1. Drafting a defense or kicker in the middle rounds
This is fantasy football 101. Wait until the last two rounds to pick a kicker and a defense. It’s nearly impossible to determine from year to year which defenses will finish in the top 10. Heck, many top 10 defenses aren’t even drafted, yet many owners will become enamored with certain teams that were good last season only to find out that they underperform this year. The same principle applies to kickers. Really, there’s not much difference between the top kicker and the 12th best kicker. Many solid kickers can be acquired during the season very easily. For these reasons, it’s best to wait until the very end of your draft to pick a kicker and defense.
2. Drafting a player that has been cut by an NFL team
One of the most embarrassing scenarios in a fantasy football draft is the owner who picks a running back or wide receiver that was just cut by the NFL team a few days before the draft. ข่าวบอล This is an absolute wasted pick. Now if it occurs with a kicker during the last round of the draft, the pain may be minimal. Kicker cuts are as highly publicized, but with any other position, this lack of preparation is inexcusable. Do plenty of homework and don’t make this mistake.
3. Drafting a player that is injured (out for season)
There’s an old poker saying that if you don’t know who the sucker is at the table, it must be you. If you want to know where the easy money is at the fantasy football draft, it’s the guy that picks a running back in round 5 who tore an ACL in a preseason game the week prior. The room will burst out with laughter. Don’t be this guy. Do the homework. If time is limited before the draft, at least check the latest news and injury report before heading off to your draft. It could save you great humiliation.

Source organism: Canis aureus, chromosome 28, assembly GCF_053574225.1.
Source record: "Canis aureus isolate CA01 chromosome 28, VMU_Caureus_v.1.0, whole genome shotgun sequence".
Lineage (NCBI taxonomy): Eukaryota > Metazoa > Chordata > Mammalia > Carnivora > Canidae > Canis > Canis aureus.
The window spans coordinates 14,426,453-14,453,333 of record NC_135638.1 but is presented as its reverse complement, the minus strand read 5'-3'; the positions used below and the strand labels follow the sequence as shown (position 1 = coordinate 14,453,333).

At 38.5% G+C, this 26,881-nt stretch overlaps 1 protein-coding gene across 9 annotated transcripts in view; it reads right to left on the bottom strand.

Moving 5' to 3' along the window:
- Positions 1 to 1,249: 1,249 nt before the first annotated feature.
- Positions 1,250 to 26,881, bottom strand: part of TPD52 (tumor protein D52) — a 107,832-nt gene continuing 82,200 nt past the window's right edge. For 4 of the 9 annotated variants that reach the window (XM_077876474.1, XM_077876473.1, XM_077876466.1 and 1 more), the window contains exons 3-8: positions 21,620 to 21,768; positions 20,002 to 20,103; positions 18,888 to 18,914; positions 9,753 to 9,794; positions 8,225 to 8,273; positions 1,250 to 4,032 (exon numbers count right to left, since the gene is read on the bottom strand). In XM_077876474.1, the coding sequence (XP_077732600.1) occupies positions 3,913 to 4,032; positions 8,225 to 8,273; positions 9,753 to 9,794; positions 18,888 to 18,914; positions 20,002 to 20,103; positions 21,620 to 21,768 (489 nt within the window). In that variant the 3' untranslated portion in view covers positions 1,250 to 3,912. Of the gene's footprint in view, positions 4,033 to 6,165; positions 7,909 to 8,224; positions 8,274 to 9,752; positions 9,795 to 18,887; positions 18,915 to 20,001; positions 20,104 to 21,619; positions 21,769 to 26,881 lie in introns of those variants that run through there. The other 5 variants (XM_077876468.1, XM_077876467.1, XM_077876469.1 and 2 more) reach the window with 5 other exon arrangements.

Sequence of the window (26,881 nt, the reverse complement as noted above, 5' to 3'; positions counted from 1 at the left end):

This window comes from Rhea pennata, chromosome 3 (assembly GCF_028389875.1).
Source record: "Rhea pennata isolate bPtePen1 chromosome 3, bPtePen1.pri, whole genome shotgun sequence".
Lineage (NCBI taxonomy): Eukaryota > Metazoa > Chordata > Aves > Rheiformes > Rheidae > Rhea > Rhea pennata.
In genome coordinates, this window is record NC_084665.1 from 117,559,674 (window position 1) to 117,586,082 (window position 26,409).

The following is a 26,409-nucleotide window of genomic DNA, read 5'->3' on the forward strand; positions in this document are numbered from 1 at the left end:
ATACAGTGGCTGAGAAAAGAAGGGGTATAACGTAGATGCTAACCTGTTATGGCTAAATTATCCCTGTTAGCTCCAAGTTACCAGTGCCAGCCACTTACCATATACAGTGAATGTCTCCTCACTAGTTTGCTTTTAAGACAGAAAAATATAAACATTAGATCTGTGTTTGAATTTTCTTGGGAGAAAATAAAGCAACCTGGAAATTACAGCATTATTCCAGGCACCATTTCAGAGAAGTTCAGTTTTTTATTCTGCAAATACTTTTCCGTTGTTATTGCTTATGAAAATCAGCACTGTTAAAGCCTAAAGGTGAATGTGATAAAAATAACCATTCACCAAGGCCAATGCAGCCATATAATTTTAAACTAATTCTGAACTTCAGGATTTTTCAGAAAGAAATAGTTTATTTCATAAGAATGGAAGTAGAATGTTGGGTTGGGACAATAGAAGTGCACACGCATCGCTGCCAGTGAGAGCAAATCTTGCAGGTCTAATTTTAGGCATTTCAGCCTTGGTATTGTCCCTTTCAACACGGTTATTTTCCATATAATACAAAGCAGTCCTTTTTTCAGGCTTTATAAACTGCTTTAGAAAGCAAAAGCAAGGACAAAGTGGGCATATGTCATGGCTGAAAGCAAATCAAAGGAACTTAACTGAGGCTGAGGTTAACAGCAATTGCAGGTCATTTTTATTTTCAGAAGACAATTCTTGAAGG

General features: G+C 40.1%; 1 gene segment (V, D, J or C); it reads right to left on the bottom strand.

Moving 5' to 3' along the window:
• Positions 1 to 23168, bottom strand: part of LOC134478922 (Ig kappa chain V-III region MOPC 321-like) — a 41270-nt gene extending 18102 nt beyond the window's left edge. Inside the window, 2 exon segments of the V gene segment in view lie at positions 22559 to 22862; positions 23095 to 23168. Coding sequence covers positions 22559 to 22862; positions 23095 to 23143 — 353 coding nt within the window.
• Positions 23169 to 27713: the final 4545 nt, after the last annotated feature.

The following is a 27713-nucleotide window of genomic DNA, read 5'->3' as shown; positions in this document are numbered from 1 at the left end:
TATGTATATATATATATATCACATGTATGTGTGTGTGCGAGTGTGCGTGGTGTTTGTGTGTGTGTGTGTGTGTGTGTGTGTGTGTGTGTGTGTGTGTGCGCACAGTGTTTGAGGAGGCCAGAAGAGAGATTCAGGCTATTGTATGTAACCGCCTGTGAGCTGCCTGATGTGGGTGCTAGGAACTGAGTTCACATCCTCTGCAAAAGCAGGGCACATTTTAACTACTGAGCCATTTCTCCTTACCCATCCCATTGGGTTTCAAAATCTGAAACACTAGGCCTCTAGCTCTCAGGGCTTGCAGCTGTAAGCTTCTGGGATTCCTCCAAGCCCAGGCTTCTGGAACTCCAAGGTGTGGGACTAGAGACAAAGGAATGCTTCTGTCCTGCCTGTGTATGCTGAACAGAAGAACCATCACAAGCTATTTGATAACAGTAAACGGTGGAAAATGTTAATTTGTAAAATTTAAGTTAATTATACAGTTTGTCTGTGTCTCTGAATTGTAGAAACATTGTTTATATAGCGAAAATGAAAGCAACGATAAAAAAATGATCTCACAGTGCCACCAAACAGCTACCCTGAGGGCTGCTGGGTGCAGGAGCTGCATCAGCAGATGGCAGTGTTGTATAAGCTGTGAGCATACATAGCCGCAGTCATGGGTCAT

4. Waiting until round 3 to pick a RB
I’ve talked about it in my draft strategy articles on Fantasy Football Aid, fantasy owners need to identify the scarce positions in their league and pick those players early. In most leagues, the RB position is scarce. Let’s say each team starts 2 RBs, but the NFL only has 32 starting running backs. In a 12 team fantasy football league, 24 of the 32 running backs (75%) are required. When one considers that many teams employ a running back by committee (rbbc) approach, the actual % of RBs required rises even more. Conversely, only 12 of the 32 quarterbacks (37.5%) are required. What this means is that RBs will be harder to find later in the draft and during the season. QBs will be abundantly available. It’s wise to take a RB with one or both of your first two picks.
5. Having a smaller list of players than will be drafted
This will drive experienced players nuts at the draft. It’s the guy who scrambles during the last three rounds of the draft because they brought a list of 48 running backs, but 60 were drafted. It’s the guy that is asking for his neighbor’s list because he doesn’t know who is available. If there are 12 teams in the fantasy league and each one can draft 5 running backs on the roster, you’ll need to bring a pre-draft ranking list of 60 running backs, for example. It’s a simple pre-draft planning task.
6. Lack of strategy
Every owner needs to enter the draft with a plan. Whether it’s using value based drafting techniques, tiering or a simple printed listed from a reputable expert, a strategy is essential to success. Know what position you’d like to target in the first three to four rounds, for example, RB WR RB QB or RB RB WR QB. Highlight a list of sleepers that you’d like to grab in the middle rounds. Do you prefer to stockpile running backs based on the scoring system and scarcity of the position? Do you want to fill the starting lineup requirements first and then draft backups? These are questions that need to be considered before the draft.